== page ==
Wakayama, a treasure trove of stunning scenery
The Kii Peninsula is like a jack-in-the-box packed with different wonders. Pilgrims have long worshipped the gods that reside on this peninsula covered in deep nature and mountains, with a mysterious beauty that almost feels impenetrable. Nothing beats a bicycle for getting up close to the nature and holy sights of Wakayama so on this occasion, we traveled to the southernmost tip of Honshu, in search of the scenery created by crystal-clear streams and peculiar rock formations.
Our guide is Shutaro Ueda, a guide and cyclist who works for Kozagawa Town Tourism Association. After meeting at “Roadside Station Mushikui-iwa“, the start and finishing point of our ride, Shutaro takes us straight to the majestic natural “Mushikui-iwa” rock. This rock is part of the Kumano Caldera formed about 15 million years ago, with a myriad of holes due to weathering and erosion the rocks look as if they have been eaten by insects. “There is a shrine in a cave near the top, and it is said that people in the past climbed this rock with single-tooth geta (clogs) to make a wish,” explains Ueda. It really started to feel like we were in the realm of the mythical, and raised expectations for the scenery that lay ahead.
From Mushikui-iwa, we follow part of the Kozagawa River known as “Kumano’s crystal-clear stream” to the coastline of Kushimoto Town (National Route 42), the southernmost town on Honshu. This coastline offers the cyclist a succession of diverse landscapes and delicious local delicacies.
Kuroshima Island and Taijima Island come into view first, the latter earning its name from its resemblance to “tai” (bream). Before long, we come to Hashiguiiwa Rocks, a legendary scenic spot amid bright blue sea where about 40 rock pillars of various sizes are arranged in a row like bridge girders. While listening to the legends about Kobo Daishi and Amanojaku, we chow down on Gihei honten’s “usukawa manju,” a famous manjū bun modeled after Hashiguiiwa Rocks. After Hashiguiiwa, we finally reach the fishing port of Kushimoto, famous for its seafood! A restaurant serving freshly landed fish came highly recommended, and we enjoyed a tasty ochazuke with fresh bonito.
The road leads on to Cape Ushio, the southernmost cape in Honshu, but here we venture around the loop bridge over Kii Oshima. After stocking up on snacks at a popular bakery & cafe, we head across Kii Oshima toward the Kashinozaki Lighthouse. At the end of the cliff, a white stone lighthouse built in 1870 comes into view. The top of the lighthouse affords spectacular uninterrupted views of the sheer rock cliffs, the clear blue sky, and the wild cobalt-blue sea.
From the sea to the mountains, more strange rocks emerge!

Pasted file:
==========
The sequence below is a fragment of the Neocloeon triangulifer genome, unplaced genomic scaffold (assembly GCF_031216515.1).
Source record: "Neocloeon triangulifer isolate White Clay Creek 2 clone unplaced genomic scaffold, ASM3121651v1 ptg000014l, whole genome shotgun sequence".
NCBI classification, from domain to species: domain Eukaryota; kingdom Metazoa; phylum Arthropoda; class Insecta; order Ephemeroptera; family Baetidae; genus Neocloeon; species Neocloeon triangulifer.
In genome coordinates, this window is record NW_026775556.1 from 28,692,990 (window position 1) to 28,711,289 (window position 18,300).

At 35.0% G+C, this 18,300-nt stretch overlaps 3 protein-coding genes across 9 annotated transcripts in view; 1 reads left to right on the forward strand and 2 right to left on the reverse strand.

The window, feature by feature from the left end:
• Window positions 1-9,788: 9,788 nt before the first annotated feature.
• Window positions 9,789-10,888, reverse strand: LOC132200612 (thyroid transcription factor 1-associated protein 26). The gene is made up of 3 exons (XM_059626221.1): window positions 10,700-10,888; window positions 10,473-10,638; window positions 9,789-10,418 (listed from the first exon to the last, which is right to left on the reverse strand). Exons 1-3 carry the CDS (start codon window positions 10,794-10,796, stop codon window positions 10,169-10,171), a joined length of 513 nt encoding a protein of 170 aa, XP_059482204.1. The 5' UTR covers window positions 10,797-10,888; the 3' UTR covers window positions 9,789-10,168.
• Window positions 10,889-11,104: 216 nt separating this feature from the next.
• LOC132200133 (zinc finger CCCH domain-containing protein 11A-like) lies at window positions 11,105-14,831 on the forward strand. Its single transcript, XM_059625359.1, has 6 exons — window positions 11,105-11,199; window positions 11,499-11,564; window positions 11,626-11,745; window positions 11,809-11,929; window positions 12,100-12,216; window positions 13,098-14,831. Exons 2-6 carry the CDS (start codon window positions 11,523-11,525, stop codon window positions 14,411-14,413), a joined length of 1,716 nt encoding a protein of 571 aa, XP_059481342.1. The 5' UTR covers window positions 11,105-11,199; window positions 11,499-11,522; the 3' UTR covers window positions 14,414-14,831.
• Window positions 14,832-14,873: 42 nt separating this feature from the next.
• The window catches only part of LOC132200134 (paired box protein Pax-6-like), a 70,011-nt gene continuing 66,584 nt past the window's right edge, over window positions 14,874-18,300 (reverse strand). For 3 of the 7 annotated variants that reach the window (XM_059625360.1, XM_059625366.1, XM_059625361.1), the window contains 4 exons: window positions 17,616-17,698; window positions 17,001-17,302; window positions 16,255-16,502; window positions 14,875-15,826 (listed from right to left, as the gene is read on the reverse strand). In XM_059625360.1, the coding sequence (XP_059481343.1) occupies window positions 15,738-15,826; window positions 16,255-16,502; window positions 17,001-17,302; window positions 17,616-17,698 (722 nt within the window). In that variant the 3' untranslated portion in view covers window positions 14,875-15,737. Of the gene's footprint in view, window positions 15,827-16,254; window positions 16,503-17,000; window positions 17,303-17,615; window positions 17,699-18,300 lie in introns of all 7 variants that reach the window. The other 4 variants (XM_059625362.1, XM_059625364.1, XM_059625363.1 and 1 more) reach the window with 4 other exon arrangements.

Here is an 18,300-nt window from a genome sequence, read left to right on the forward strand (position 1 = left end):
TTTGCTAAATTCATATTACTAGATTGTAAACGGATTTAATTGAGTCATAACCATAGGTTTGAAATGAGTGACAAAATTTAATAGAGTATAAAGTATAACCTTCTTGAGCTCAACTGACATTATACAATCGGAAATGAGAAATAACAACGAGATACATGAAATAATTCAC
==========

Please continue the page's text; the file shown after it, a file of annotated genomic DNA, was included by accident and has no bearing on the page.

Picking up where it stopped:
We spent the first night in Kushimoto, and in the morning left the coastline behind to finally venture into the mountain part of the tour. The route heads again toward Kozagawa via the 371.
The highlights of day 2 were the clear waters of the Kozagawa River and Ichimai-iwa Monolith, a large rock mass standing 100 meters high and 500 meters wide, one of the largest in Japan. This is also part of the Kumano caldera, but unlike the “insect-eaten” rock, its uniformity of composition and hardness allowed it to maintain this size without being affected by erosion or weathering. On the opposite bank of the monolith is “Roadside Station Ichimaiwa Monolith,” a popular oasis for cyclists. Here, visitors can enjoy the view of the monolith and the local wild game cuisine from Kozagawa, including curry and hamburgers made with venison. There is a campground on the riverbank, and Ueda suggests “carrying all the gear for biking, fishing, and camping on your bicycle.”
Next, we head east along the Kozagawa River toward the sea. Ueda is keen to visit the Myojin Submersible Bridge in Kozagawa, which is apparently similar to one in the Shimanto River, also designed to be underwater during a flood. This is a fantastic example of design that can coexist with the often-swollen river. There are no handrails in order to reduce resistance to water during floods, and the simplicity of the design is beautiful to behold.
At the junction with Route 43, we go off on a tangent toward the “Taki no Hai” waterfall direction. “Taki no Hai” is a small waterfall located in a stream that is a tributary of the Kozagawa River, and is a spot where visitors can fully experience the “Land of Water.” The contrast between the white rock bed with circular rock holes carved into it and the water so clear that fish swimming in the river bottom can be clearly seen. True to its name as a water that nurtures life, Monk Goby fish (Sicyopterus japonicus) are said to in summer scale the banks of the waterfall in droves.
The route to “Taki no Hai” is a little over 9 km one way with some steep inclines, so only go if you have the energy. Once back on the road along the Kozagawa River, all that remains is to pedal onward to the goal point, Mushikui-iwa.
On a former pilgrimage to Kumano, Emperor Go-Shirakawa penned a poem: “I want to go to Kumano, but if on foot, the road is far and the mountains unforgiving”. The overpowering nature to which he referred is still alive and well on the Kii Peninsula. While Emperor Go-Shirakawa is said to have longed for wings to fly through the sky, today we have our trusty bicycles. Riding on a bicycle joins up the dots between scenic spots, rolling landscapes and old but long-inhabited roads, allowing you to really immerse yourself in the locale.
“With all these detours you can get a bit waylaid, but then again that is the best way to discover the area”. Just as Ueda points out, a bike packing trip through Nanki is just as much about the detours as it is the destination.